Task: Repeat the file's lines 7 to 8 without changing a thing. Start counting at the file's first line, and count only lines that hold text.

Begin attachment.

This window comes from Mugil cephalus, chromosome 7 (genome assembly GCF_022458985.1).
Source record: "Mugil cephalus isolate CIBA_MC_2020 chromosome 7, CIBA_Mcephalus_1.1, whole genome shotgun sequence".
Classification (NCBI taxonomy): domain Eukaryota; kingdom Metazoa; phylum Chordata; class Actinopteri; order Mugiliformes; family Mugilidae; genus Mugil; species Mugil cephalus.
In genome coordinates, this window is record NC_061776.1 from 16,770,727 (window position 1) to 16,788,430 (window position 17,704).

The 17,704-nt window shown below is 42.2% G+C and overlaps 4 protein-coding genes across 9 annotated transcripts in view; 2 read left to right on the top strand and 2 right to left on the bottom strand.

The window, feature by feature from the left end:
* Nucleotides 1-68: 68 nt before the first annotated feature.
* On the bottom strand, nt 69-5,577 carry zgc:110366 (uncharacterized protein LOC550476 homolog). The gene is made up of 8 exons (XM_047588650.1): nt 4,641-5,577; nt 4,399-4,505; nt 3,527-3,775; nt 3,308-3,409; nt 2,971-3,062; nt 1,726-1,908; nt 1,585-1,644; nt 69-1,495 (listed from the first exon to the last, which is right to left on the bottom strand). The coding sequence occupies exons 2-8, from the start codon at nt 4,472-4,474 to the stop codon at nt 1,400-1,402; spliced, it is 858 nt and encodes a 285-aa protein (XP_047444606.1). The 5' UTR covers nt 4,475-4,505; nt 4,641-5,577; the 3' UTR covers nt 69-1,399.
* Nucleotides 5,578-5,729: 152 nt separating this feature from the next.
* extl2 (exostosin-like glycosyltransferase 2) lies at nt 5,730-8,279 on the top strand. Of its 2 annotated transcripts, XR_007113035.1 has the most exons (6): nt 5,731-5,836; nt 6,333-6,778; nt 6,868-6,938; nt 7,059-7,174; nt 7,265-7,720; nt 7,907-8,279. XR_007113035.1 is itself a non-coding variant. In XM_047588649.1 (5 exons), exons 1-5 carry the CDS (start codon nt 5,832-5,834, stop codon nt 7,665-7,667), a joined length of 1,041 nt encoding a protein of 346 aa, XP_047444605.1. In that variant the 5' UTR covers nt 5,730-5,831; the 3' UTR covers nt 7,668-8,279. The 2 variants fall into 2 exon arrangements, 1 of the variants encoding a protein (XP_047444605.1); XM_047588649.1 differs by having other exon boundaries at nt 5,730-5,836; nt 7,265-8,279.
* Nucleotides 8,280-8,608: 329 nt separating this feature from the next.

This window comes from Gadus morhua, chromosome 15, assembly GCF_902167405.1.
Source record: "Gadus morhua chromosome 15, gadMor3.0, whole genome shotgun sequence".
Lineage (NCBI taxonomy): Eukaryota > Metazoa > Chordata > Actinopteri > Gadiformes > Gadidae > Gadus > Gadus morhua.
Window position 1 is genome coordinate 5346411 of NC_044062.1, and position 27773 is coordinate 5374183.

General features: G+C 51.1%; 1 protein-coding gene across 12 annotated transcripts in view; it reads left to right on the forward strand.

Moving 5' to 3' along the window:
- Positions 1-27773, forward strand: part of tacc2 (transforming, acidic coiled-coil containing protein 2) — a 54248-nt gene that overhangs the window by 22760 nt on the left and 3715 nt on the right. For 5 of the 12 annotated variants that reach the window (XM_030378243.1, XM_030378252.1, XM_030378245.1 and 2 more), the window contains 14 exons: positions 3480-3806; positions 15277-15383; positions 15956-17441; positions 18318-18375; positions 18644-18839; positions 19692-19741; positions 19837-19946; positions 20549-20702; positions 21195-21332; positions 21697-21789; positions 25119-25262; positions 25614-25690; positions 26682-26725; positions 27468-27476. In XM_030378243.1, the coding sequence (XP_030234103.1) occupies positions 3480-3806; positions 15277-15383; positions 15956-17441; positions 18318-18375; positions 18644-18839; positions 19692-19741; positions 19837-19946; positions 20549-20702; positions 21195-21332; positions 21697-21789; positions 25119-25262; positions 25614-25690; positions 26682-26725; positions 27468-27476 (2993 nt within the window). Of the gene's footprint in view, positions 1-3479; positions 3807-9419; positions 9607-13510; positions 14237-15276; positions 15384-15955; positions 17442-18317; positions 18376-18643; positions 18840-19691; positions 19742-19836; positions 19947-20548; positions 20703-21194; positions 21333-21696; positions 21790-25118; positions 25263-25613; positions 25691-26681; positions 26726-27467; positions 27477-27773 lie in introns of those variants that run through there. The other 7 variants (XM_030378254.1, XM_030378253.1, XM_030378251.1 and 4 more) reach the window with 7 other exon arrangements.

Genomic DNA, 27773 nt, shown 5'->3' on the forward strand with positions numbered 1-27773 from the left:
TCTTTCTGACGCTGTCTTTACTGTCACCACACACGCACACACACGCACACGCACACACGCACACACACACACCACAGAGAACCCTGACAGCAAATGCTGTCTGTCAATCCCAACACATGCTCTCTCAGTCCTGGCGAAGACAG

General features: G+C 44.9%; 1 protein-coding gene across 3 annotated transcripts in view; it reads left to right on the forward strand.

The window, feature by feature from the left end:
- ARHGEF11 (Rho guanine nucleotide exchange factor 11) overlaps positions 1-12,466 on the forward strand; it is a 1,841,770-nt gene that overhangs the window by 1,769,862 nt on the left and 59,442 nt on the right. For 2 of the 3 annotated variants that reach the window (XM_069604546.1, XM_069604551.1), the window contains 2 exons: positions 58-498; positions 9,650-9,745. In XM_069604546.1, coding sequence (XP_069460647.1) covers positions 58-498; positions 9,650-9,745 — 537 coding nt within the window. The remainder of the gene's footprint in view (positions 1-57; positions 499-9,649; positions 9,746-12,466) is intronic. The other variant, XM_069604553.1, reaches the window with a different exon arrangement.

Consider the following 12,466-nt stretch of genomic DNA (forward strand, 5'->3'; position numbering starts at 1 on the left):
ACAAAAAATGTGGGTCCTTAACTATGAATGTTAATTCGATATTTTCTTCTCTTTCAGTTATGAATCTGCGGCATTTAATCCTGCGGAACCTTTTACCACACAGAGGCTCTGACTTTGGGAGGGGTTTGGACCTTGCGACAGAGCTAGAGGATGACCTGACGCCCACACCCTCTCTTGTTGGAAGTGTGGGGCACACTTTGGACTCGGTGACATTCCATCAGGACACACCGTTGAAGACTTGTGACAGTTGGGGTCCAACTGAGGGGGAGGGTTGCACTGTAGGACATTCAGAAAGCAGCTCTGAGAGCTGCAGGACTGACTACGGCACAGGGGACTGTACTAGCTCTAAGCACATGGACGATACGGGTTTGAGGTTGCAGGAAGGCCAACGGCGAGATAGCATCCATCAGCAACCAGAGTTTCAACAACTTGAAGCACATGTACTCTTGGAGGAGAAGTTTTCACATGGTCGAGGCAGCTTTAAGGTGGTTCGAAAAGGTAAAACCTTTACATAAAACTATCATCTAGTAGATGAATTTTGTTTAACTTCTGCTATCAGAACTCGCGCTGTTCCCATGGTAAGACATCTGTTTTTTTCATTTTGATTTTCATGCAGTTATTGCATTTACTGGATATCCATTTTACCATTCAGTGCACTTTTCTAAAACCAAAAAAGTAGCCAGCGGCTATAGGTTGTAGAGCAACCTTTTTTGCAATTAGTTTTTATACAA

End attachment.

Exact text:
* Nucleotides 1-68: 68 nt before the first annotated feature.
* On the bottom strand, nt 69-5,577 carry zgc:110366 (uncharacterized protein LOC550476 homolog). The gene is made up of 8 exons (XM_047588650.1): nt 4,641-5,577; nt 4,399-4,505; nt 3,527-3,775; nt 3,308-3,409; nt 2,971-3,062; nt 1,726-1,908; nt 1,585-1,644; nt 69-1,495 (listed from the first exon to the last, which is right to left on the bottom strand). The coding sequence occupies exons 2-8, from the start codon at nt 4,472-4,474 to the stop codon at nt 1,400-1,402; spliced, it is 858 nt and encodes a 285-aa protein (XP_047444606.1). The 5' UTR covers nt 4,475-4,505; nt 4,641-5,577; the 3' UTR covers nt 69-1,399.